I have–only somewhat jokingly–referred to this book as the Anishinaabe Decolonization Handbook. Leanne Simpson outlines a path for Anishinaabe people thoroughly rooted in Anishinaabe philosophy. Even if you’re not Anishinaabe, it’s worth reading to see how tribally-specific stories are being used for indigenous resurgence.

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8. Living Our Language edited by Anton Treuer
A good companion book for Dancing On Our Turtle’s Back, this is a collection of oral histories from Minnesota and Wisconsin Anishinaabe elders. What’s really special is that all the stories are presented in both Anishinaabemowin and in English, making it invaluable for language learners like me. Anyone, though, would learn a great deal from these elders’ stories.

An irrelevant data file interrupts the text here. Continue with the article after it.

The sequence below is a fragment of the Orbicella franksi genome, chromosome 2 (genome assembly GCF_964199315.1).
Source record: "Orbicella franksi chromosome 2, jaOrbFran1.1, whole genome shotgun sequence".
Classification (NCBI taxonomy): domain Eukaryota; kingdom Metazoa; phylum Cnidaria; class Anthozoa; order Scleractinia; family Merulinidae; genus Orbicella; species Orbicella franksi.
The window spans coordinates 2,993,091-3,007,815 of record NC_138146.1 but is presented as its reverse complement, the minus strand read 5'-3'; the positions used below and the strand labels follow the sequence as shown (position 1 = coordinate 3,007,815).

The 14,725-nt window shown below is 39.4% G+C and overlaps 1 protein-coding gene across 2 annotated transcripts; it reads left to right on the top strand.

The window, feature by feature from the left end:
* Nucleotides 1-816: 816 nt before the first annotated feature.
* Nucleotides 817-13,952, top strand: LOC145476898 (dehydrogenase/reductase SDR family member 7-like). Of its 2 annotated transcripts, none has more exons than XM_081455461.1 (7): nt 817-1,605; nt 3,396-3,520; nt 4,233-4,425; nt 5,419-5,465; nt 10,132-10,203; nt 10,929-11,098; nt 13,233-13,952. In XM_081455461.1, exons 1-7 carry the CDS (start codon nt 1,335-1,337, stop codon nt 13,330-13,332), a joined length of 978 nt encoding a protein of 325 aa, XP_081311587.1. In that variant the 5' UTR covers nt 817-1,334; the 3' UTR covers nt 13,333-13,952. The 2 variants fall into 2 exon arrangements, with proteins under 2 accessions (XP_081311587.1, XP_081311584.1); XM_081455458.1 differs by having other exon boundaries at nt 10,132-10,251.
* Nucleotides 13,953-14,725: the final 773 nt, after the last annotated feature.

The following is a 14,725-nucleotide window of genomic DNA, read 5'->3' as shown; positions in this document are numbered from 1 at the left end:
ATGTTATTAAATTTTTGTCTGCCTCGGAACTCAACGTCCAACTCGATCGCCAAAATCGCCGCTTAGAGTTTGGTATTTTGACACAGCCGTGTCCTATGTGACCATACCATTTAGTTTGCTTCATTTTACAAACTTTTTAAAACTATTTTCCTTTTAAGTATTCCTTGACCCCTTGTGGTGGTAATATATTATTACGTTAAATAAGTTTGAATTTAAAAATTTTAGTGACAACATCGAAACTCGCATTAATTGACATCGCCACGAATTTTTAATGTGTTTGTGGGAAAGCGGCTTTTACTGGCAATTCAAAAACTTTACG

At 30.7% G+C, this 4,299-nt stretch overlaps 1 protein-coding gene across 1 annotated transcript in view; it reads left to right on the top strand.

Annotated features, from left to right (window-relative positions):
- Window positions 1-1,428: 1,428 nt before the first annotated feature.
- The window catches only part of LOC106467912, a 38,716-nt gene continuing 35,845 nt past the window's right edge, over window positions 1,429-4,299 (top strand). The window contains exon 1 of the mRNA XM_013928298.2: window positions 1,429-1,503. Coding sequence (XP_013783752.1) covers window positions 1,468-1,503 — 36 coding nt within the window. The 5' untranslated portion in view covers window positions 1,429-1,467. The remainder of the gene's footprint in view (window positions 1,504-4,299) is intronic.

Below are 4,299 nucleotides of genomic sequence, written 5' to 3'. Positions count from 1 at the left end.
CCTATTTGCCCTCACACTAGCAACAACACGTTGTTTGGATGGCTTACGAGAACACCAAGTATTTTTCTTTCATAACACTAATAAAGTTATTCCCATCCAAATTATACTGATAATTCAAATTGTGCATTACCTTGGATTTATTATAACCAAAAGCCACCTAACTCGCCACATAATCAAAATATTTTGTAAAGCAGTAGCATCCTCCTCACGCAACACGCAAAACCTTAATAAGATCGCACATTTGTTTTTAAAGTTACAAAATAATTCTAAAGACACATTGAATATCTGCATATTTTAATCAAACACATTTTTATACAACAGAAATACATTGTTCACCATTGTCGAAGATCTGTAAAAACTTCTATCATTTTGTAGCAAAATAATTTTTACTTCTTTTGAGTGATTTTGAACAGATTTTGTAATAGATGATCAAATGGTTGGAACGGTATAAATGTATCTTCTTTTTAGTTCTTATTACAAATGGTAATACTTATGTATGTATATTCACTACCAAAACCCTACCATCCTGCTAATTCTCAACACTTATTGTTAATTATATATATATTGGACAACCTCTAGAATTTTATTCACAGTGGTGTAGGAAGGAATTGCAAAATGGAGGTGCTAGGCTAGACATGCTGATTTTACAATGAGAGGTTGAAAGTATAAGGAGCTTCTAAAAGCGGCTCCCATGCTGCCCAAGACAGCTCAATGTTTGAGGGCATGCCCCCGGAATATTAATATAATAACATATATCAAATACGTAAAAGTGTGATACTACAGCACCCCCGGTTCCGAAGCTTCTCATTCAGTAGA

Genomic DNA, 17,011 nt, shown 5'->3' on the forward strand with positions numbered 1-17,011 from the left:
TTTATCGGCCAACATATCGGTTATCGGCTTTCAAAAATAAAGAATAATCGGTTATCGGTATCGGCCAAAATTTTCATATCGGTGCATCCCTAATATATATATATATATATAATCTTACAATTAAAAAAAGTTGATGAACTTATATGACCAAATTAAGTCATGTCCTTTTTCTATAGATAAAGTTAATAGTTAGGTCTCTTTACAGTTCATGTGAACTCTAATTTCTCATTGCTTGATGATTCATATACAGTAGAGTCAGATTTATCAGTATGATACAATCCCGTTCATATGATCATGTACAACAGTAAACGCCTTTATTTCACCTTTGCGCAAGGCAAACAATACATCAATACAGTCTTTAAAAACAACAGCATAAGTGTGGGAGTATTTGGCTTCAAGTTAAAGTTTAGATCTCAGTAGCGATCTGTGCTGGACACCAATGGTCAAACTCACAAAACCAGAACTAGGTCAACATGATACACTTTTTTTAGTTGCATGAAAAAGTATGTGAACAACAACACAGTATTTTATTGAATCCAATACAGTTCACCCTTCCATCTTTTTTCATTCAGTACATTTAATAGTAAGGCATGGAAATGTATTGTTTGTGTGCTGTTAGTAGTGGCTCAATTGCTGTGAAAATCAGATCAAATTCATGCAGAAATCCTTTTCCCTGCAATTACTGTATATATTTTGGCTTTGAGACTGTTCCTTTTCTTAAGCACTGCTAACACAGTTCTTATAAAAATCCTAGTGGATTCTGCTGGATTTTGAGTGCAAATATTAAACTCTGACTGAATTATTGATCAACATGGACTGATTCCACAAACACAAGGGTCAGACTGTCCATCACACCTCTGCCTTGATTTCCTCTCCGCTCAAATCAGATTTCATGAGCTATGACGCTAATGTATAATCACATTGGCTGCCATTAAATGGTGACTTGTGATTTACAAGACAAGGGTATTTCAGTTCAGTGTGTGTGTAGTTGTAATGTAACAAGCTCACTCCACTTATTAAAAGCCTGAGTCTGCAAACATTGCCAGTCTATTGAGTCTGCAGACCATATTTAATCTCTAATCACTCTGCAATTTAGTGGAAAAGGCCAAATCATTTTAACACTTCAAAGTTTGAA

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9. Columbus and Other Cannibals by Jack D. Forbes
Rooted in the Algonquian stories of the wétiko, or cannibal, this book argues that the invasion of the Americas is based in a philosophical, spiritual sickness that has spread across the world. I don’t agree with everything in this book, but the idea of Western “civilization” as wétiko (or wiindigo, in Anishinaabemowin) is one that I have heard from many elders, and it’s nice to see it laid out in print.

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10. Waterlily by Ella Cara Deloria
This novel was written by Dakota anthropologist Ella Cara Deloria in the 1940s, but wasn’t published until 1988. Following the life of a young Dakota girl in the early 1800s, it’s is a loving look at Dakota life, and especially Dakota women, after contact with whites but before domination by them.